China Bans Poker Apps from Social Media Websites
China banned social media websites from promoting online poker on Monday. China’s Ministry of Culture said poker is no longer classified as a “competitive game”. The poker ban on social media appears to be complete, because even poker terms appear to be banned.
The decision caused one prominent Hong Kong-based poker advocate to say poker is “back to square one” in China.
All online poker applications and other game ads will be banned from Chinese social media websites by June 1, according to Gaming Asia. The Culture Ministry’s ruling means that all online poker games are seen as illegal in China.
Social media channels like WeChat cannot promote poker-related products, either. For instance, any product which cites Texas Hold’em or is involved in the play of Texas Hold’em will be banned on June 1.
Poker Players Criticize Action
Players worldwide criticized the decision, saying that social media poker is not even played for real money. They also said the decision would be a disaster for poker players throughout Asia.
Macau is the leading gambling destination in Asia, with players from all over the continent flocking to the former Portuguese colony which is now a Chinese special administrative zone. While the ban does not apply to Macau, it means that Chinese gamblers will not be exposed to poker. That means much less interest in Texas Hold’em for Chinese gamblers, which means Macau casinos will not have as many poker players. That, in turn, with have a withering effect on poker throughout the region.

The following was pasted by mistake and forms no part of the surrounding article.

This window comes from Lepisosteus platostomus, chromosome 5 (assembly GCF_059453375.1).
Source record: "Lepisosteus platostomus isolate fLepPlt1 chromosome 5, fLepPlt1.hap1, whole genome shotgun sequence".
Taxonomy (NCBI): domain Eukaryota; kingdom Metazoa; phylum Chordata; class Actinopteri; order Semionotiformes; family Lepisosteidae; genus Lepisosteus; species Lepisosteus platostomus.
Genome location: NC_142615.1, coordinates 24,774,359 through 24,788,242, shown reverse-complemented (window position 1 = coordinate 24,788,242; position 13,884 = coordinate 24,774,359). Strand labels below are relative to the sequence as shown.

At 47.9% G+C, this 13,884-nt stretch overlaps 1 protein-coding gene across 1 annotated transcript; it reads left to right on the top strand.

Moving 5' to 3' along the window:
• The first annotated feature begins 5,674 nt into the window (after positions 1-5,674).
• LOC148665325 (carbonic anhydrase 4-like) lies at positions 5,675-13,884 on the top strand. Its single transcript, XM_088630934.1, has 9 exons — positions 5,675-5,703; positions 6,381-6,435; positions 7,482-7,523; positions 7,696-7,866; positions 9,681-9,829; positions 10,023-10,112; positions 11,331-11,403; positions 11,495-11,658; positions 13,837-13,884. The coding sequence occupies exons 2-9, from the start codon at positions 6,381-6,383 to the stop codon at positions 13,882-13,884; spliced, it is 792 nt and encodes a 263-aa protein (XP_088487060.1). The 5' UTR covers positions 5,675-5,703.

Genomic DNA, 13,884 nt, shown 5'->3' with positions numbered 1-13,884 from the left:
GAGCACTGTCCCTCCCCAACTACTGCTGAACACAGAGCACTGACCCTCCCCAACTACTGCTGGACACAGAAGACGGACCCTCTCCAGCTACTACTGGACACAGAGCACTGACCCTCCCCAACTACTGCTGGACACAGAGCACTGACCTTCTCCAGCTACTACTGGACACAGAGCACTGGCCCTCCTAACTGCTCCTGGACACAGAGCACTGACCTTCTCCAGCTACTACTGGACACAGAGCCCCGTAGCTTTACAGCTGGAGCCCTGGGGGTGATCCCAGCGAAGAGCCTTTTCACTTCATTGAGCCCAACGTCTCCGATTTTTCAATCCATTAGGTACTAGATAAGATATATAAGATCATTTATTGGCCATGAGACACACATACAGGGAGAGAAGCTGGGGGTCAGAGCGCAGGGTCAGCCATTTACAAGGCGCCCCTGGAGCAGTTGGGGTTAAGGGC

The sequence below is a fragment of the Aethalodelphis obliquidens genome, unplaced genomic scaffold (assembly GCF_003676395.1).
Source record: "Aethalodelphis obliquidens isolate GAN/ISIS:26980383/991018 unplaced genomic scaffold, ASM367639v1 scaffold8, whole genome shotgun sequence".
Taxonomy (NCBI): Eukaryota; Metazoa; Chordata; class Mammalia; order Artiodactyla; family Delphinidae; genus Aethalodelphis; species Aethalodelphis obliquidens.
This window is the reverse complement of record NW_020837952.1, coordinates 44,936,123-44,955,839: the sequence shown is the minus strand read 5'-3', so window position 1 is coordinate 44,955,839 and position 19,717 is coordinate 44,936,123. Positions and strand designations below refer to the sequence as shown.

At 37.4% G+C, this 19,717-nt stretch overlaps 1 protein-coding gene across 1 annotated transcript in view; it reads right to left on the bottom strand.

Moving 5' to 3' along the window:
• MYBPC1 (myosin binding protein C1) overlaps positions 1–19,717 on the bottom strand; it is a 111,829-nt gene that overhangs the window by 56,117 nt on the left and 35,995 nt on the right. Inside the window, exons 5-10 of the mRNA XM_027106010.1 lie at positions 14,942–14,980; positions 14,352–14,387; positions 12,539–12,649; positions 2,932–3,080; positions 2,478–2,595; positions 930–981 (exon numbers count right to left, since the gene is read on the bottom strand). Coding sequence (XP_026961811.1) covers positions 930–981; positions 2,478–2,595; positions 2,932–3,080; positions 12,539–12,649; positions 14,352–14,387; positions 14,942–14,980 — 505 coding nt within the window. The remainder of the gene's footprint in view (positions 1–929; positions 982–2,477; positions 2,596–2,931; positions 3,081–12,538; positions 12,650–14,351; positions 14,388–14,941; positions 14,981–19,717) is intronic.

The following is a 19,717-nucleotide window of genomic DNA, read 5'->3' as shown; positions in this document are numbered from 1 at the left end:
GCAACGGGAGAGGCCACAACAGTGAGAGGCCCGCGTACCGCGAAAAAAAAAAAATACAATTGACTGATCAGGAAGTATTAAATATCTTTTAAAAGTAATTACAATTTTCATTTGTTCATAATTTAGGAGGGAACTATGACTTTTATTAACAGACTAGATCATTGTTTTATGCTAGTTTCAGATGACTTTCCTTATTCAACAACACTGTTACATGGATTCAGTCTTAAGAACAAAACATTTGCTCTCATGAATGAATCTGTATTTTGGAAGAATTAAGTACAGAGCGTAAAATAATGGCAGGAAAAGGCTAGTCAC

Stephen Lai’s Concerns
That is the consensus opinion among Chinese poker advocates, at least. Stephen Lai, president of the Hong Kong Poker Players Association, said the decision would devastate the poker industry throughout the Asian continent. Stephen Lai suggested, according to The Ministry of Culture’s ban on poker apps, any discussion of poker would be banned.
That means Chinese card players will not be able to discuss the game or improve their skills in a meaningful way. Stephen Lai said, “[Poker] was growing very fast, now it is going to be more difficult for operators in Asia to organise poker events because Chinese players make up over half of the field. If you can’t promote those events on social media, Chinese players won’t know they are on so they won’t go.”
“It is a shame that the government won’t allow people [to be] talking about the game. We have been happy that China has been allowing social gaming, not for money, so that people from China have a chance to practice and travel around Asia and beyond to play poker, where it is legal.”
Boyaa and Tencent Affected
Hong Kong-listed Boyaa Interactive, one of the companies most affected by the Culture Ministry’s ban on poker apps, saw its shares fall 12% after the announcement. The impact was widespread across the gaming sector in China.
Social Gaming Poker Was on the Rise
Players like Stephen Lai, who recently gave interviews saying that older gambling games like horse racing and Mahjong were a thing of the past, had pointed to social gaming as a way for poker’s popularity to spread. Those players pointed out that poker is a game of skill, while more popular Chinese real money games are games of chance.
Poker appears to be a better play option for Chinese gamblers, so the decision by the Culture Ministry to declassify poker as a competitive game is a particular rebuke. The move seems to be an attempt to force players to play worse games which takes more money out of their pockets.
Stephen Lai added, “It is embarrassing that the government will not allow people from speaking about games.”